Nissan rolls out Chinese brand's new model
Sunday, September 9, 2012
BEIJING (AP) — Nissan Corp. has unveiled the second model from its new low-priced Chinese brand Venucia following what an executive said was a temporary dip in sales during anti-Japanese protests last month.
The compact R50 hatchback will sell for as little as 67,800 yuan ($10,760), Nissan announced Saturday. It is part of a wave of new models by Japanese, U.S. and European automakers that are aimed at China's growing low-priced market outside major cities.
Venucia was created by Nissan and its Chinese joint venture partner, Dongfeng Motor Co. Its first model, the D50 sedan, debuted in April.
China overtook the United States as the world's biggest auto market by vehicles sold in 2009 but sales growth has slowed and some major cities are imposing restrictions on ownership to curb traffic and smog. That has prompted global automakers to look for new ways to tap the faster-growing low end of the Chinese market in smaller cities and the countryside.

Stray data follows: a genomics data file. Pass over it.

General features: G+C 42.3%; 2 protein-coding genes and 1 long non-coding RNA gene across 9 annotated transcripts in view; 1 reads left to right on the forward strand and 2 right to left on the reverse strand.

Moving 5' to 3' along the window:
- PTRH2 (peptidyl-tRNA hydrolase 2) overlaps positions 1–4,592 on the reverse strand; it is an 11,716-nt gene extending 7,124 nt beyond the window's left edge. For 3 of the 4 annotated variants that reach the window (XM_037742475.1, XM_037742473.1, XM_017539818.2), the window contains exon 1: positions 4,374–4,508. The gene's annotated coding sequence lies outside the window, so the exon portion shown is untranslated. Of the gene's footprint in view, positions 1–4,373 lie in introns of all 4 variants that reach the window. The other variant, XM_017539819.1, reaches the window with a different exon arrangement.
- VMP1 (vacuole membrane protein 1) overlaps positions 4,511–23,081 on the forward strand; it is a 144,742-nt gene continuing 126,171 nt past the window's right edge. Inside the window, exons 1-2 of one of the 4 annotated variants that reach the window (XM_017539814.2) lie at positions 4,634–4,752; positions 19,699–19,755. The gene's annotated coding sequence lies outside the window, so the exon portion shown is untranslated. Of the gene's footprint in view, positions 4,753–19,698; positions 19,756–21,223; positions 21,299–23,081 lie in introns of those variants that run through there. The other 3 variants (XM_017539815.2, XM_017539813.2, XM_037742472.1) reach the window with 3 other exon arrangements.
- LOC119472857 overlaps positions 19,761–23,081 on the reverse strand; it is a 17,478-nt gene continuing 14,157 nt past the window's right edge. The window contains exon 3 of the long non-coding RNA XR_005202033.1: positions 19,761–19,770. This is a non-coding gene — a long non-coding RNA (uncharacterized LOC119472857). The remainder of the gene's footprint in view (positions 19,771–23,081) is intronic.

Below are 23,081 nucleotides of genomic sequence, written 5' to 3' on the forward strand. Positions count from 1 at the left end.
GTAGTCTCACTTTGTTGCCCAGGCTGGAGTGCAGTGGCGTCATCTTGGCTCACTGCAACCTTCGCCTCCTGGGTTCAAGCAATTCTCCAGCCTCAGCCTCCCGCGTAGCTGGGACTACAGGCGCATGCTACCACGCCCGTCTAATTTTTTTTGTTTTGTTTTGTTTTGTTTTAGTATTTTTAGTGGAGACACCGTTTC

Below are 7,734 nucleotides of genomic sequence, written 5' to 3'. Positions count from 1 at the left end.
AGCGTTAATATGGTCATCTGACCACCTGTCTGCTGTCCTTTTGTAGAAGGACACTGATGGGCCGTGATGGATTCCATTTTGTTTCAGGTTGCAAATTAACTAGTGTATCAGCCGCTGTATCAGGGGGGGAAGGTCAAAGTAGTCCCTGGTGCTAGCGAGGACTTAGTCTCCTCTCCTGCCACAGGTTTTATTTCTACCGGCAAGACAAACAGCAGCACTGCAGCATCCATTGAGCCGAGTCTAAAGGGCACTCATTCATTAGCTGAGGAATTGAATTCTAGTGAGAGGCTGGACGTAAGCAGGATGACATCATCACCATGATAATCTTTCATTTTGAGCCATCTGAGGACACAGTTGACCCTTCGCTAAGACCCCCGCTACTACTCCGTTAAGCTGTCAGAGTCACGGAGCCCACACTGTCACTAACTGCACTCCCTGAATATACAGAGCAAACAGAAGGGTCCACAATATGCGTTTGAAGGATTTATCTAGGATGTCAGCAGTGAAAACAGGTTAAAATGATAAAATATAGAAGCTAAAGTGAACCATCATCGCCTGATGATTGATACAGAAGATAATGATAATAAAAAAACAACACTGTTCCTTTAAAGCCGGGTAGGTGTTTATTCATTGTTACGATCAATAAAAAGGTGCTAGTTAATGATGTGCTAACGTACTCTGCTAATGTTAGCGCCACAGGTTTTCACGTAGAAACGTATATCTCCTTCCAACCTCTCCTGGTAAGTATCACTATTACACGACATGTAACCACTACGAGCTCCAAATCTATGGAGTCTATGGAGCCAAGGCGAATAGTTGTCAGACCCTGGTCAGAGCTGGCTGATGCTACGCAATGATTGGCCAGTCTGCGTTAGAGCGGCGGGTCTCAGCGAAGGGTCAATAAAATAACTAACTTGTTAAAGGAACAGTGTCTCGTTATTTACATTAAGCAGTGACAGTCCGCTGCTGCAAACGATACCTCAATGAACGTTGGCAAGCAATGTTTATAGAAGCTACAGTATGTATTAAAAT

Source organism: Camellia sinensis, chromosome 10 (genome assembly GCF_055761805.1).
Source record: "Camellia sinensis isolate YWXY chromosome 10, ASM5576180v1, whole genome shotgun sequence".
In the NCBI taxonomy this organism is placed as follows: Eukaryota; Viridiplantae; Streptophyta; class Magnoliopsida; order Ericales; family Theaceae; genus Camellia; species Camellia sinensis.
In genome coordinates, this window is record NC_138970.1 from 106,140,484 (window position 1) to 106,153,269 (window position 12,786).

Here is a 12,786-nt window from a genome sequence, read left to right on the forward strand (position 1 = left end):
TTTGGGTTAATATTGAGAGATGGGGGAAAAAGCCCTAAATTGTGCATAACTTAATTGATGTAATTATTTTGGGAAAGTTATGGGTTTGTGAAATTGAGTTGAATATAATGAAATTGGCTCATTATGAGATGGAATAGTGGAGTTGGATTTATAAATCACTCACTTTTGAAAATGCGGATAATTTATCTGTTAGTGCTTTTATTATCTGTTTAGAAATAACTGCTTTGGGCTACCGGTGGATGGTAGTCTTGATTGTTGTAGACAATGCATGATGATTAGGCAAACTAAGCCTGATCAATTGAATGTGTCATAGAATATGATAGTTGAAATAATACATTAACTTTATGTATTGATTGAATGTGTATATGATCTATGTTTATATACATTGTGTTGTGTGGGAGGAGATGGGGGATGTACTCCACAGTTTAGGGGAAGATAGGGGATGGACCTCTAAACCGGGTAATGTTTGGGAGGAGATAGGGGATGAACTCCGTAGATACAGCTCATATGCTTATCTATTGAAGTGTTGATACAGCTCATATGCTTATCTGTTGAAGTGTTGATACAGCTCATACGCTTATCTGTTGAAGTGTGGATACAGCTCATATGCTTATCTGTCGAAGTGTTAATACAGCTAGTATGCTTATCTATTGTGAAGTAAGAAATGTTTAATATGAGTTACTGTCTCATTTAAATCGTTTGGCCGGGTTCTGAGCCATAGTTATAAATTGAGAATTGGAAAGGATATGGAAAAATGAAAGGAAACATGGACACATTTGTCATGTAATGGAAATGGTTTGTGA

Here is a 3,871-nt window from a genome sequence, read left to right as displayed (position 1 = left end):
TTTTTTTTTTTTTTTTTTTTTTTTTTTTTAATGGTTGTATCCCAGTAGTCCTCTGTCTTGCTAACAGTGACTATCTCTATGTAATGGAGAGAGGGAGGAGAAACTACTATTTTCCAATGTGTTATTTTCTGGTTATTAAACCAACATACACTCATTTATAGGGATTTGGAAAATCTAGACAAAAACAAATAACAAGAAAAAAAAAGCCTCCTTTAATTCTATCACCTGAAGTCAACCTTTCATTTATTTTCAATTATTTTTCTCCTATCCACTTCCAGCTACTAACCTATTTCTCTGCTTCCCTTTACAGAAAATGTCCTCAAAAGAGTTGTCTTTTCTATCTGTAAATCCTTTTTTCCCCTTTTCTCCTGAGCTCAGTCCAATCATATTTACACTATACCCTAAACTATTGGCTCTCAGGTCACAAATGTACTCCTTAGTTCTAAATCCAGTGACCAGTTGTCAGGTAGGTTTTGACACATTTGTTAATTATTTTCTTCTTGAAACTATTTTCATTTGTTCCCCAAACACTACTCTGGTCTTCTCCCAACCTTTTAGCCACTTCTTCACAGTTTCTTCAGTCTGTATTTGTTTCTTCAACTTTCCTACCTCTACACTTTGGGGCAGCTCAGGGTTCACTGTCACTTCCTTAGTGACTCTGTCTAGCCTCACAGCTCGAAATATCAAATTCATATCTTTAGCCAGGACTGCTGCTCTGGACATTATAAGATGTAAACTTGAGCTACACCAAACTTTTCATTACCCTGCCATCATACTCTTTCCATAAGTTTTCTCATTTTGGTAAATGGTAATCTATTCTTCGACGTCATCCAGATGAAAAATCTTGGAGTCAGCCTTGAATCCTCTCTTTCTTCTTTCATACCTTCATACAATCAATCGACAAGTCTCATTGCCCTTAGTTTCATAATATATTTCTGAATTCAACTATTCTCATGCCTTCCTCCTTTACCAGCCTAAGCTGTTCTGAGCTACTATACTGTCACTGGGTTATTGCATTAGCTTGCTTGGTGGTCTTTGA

General Motors Co. also has created a low-priced Chinese brand, Baojun, with a local partner. Germany's Daimler Benz is developing an electric car brand with Chinese automaker BYD.
China is a key part of Nissan's global strategy announced last year to focus on selling to faster-growing developing countries and reducing reliance on the sluggish U.S. market.
The R50 is aimed at first-time Chinese buyers outside more prosperous eastern cities, said Kimiyasu Nakamura, president of Dongfeng. He said that the car goes on sale in late September and that the company expects to sell 10,000 units per month.
Nakamura said Nissan held down the cost by designing the R50 in China and using mostly Chinese-manufactured components.
Nissan suffered a temporary dip in sales when protests erupted in China last month over a dispute between Beijing and Tokyo about ownership of an uninhabited group of islands in the East China Sea, Nakamura said. He said he had no details of how sales compared with normal periods.
"We did see some slowdown, but after that we see everything go back as usual," Nakamura said.
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